Here at Blenderbox, we design and build experiences on the web. (In other words, we make websites).
Our projects run the gamut, sometimes we work on small marketing websites, sometimes we undertake wholesale web redesign projects for rather large institutions. The latter often take 8–9 months and start with research, strategy, stakeholder interviews and a deep dive into content and site architecture.
We love our website and our back-end. We’re just looking for a quick “design refresh”
Occasionally, we’ll get a project that isn’t necessarily looking for either a small new design or a large wholesale redesign. They’re looking for a “face-lift” or “re-skin” of their existing website. This happens for a variety of reasons. It could be for budget reasons, or it could be because the client feels the existing architecture and underlying CMS are fine — they just feel that the design is a little dated and perhaps it’s not yet responsive on mobile. So they’re just looking for a quick “design refresh”
When this happens, we price the project accordingly. We assure our developers that we don’t need to throw out the baby with the bathwater, we’ll preserve the existing CMS (made by someone else), and just toil in the presentation layer (HTML/CSS).
WELL, DON’T BELIEVE THE HYPE!
What starts out as an earnest attempt to salvage an existing back-end and simply re-skin the front-end, will more often than not backfire, and here’s how and why.
From the client’s perspective, the only thing that is changing is the visual design. Perhaps the logo is being swapped out, the fonts are changing, some minor tweaks to the layout are requested. They claim that the way the site works, the CMS, the site-map, and the content organization are all fine.
Meanwhile, from the developer’s perspective, the project is starting with the assumption that they must reuse (not refactor) any existing code. What’s more, they are being asked to reuse code that someone else has written.
The moment this happens, the developer has added “technical debt” to the project
Invariably, the client will request some minor design tweaks that will actually affect logic. Not in a severe way, but enough so that the design change can’t be affected exclusively at the template or view level. So now the developer has to delve into some of the back-end logic that they didn’t write.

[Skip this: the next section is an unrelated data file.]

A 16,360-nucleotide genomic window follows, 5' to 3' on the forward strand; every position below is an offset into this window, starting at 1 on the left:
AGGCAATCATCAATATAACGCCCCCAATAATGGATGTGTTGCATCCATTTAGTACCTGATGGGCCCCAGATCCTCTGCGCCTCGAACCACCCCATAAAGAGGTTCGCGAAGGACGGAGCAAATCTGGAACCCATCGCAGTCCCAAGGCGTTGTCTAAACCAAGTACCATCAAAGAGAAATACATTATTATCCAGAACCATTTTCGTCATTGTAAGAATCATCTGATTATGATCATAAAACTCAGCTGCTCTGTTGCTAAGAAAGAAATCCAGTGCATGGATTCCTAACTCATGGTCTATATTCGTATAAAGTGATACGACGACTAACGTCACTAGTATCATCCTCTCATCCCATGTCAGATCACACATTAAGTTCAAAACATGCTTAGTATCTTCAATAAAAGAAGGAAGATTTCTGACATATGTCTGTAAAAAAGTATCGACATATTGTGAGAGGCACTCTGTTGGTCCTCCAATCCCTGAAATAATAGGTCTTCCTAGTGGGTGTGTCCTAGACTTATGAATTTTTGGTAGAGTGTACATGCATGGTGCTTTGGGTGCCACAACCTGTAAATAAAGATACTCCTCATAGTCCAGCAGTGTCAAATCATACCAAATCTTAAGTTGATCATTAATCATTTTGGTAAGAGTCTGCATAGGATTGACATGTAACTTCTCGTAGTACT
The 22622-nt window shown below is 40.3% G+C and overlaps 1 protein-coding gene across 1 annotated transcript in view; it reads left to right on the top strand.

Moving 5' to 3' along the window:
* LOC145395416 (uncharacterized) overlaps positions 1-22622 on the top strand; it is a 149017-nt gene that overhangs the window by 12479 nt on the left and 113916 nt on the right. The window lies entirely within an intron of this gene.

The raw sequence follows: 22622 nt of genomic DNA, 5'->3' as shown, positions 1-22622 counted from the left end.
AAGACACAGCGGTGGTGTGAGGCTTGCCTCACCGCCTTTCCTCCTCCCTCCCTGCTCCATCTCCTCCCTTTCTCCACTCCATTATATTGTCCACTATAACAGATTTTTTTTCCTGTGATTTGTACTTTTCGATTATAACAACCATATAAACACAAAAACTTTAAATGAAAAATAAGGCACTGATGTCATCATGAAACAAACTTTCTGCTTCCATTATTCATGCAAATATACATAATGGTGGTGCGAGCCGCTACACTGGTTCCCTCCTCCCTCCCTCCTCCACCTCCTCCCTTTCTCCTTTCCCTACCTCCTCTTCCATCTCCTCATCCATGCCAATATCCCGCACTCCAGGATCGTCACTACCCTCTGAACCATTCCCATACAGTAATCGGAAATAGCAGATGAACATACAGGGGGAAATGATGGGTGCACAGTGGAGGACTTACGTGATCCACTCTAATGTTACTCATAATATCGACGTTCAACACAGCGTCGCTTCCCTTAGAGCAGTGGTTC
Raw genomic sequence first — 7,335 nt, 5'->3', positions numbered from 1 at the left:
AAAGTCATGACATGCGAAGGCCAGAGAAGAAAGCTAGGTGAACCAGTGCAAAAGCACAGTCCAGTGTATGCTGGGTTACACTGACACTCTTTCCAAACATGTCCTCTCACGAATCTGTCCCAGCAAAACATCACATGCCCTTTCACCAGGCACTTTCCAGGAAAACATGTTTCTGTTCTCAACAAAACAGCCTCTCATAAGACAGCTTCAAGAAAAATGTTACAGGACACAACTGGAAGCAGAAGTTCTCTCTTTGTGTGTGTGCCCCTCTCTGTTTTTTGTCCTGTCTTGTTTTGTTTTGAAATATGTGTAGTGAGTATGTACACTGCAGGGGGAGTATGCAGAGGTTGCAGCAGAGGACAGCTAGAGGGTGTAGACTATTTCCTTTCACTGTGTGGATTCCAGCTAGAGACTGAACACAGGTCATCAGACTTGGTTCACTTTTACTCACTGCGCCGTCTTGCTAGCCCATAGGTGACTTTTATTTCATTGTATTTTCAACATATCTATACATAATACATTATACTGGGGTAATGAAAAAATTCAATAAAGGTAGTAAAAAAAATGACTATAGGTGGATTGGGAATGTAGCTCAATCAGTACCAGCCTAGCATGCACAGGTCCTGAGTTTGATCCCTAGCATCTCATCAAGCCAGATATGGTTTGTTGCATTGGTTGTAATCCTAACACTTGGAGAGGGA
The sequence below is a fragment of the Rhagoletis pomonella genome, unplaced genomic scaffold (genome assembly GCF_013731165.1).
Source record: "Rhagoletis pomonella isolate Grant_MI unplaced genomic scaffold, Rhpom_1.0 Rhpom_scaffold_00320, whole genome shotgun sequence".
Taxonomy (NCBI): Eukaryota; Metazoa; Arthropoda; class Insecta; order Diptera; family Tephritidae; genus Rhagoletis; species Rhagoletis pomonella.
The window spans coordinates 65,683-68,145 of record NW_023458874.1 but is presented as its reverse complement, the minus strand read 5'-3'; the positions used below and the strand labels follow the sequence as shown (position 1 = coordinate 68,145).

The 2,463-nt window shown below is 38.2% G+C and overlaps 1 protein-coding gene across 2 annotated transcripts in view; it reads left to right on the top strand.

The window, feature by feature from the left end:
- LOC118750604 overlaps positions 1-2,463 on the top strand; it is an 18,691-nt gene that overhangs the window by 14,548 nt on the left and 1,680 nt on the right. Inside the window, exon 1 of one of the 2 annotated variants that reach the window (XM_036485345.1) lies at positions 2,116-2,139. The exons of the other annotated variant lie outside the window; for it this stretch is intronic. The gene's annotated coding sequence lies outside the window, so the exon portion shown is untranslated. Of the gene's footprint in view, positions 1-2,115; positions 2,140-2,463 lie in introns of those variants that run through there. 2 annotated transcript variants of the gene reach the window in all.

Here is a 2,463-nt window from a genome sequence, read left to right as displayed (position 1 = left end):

This is all fine, the designer mocks up the change, and the developer attempts to implement the change without refactoring any of the underlying code. The moment this happens, the developer has added “technical debt” to the project.
Incurring technical debt is bad. On a normal project, the impetus would be to refactor as you go, however, on this project the developer has been told, there’s very little budget — we can’t reinvent the wheel, it’s only a “re-skin” so the project moves forward incurring technical debt.
Before you know it, what started out as a modicum of technical debt has built up into a mountain of technical debt
The project continues and minor tweaks continue at the suggestion of both our designers and the client. “Wouldn’t it be better if it worked this way?” “Doesn’t it make more sense if this links to that?” All good suggestions, but minor departures from the way the legacy site worked.
Before you know it, what started out as a modicum of technical debt has built up into a mountain of technical debt and an emergency internal stand-up meeting is called to debate the pros and cons of refactoring entire sections of the site. The development team quickly realizes that it would have taken less time to build certain sections from scratch than it ultimately took to tweak the existing functionality in order to realize the new design.
an emergency internal stand-up meeting is called to debate the pros and cons of refactoring…
In reality, it may be possible to implement a true “re-skin,” however, it would be imperative that both the client and agency understand its limitations. A true “re-skin” would mean that all changes are limited strictly to those that could be achieved with CSS/HTML and the swapping out of images that are the exact same dimensions and proportions to what is already there. Nothing about the grid/columns, number of promo boxes/widgets etc. can change. This is particularly challenging because it’s much more difficult for a client to understand what you can and can’t change at the presentation level than it is for the experts at an agency.
In sixteen years, we have yet to witness a design “re-skin” that didn’t require some degree of code refactoring. The conclusion is that we must start with the assumption that code refactoring will be necessary (especially if we didn’t write the original code), and estimate accordingly. Despite all good intentions, a “re-skin” is never as simple as making minor tweaks exclusively at the thematic or template level.
There will be underlying code changes! There’s no such thing as a website “re-skin!”